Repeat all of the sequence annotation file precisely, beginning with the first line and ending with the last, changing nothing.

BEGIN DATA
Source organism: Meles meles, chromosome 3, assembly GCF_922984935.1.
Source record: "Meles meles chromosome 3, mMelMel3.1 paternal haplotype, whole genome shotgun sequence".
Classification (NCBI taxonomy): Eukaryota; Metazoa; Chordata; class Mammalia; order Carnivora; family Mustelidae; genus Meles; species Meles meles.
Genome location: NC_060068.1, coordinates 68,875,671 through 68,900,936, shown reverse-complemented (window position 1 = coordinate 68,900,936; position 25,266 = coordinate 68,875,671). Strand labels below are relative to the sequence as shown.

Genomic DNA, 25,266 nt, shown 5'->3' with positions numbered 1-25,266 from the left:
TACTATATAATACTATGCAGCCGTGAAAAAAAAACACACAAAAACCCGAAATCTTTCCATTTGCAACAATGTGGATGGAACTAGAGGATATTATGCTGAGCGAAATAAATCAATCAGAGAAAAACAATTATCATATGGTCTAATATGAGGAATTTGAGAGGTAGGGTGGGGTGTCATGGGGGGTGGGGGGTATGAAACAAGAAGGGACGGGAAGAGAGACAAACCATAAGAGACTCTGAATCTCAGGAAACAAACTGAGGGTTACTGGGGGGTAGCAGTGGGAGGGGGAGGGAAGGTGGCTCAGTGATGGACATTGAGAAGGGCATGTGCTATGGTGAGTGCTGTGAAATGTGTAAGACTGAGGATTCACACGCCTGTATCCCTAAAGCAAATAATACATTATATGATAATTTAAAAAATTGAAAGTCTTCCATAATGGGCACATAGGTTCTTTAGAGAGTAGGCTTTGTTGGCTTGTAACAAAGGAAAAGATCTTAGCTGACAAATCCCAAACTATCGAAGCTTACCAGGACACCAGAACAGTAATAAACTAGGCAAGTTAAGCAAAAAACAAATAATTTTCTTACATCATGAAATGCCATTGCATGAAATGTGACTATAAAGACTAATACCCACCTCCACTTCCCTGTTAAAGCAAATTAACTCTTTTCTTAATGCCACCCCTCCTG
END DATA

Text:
Source organism: Meles meles, chromosome 3, assembly GCF_922984935.1.
Source record: "Meles meles chromosome 3, mMelMel3.1 paternal haplotype, whole genome shotgun sequence".
Classification (NCBI taxonomy): Eukaryota; Metazoa; Chordata; class Mammalia; order Carnivora; family Mustelidae; genus Meles; species Meles meles.
Genome location: NC_060068.1, coordinates 68,875,671 through 68,900,936, shown reverse-complemented (window position 1 = coordinate 68,900,936; position 25,266 = coordinate 68,875,671). Strand labels below are relative to the sequence as shown.

Genomic DNA, 25,266 nt, shown 5'->3' with positions numbered 1-25,266 from the left:
TACTATATAATACTATGCAGCCGTGAAAAAAAAACACACAAAAACCCGAAATCTTTCCATTTGCAACAATGTGGATGGAACTAGAGGATATTATGCTGAGCGAAATAAATCAATCAGAGAAAAACAATTATCATATGGTCTAATATGAGGAATTTGAGAGGTAGGGTGGGGTGTCATGGGGGGTGGGGGGTATGAAACAAGAAGGGACGGGAAGAGAGACAAACCATAAGAGACTCTGAATCTCAGGAAACAAACTGAGGGTTACTGGGGGGTAGCAGTGGGAGGGGGAGGGAAGGTGGCTCAGTGATGGACATTGAGAAGGGCATGTGCTATGGTGAGTGCTGTGAAATGTGTAAGACTGAGGATTCACACGCCTGTATCCCTAAAGCAAATAATACATTATATGATAATTTAAAAAATTGAAAGTCTTCCATAATGGGCACATAGGTTCTTTAGAGAGTAGGCTTTGTTGGCTTGTAACAAAGGAAAAGATCTTAGCTGACAAATCCCAAACTATCGAAGCTTACCAGGACACCAGAACAGTAATAAACTAGGCAAGTTAAGCAAAAAACAAATAATTTTCTTACATCATGAAATGCCATTGCATGAAATGTGACTATAAAGACTAATACCCACCTCCACTTCCCTGTTAAAGCAAATTAACTCTTTTCTTAATGCCACCCCTCCTG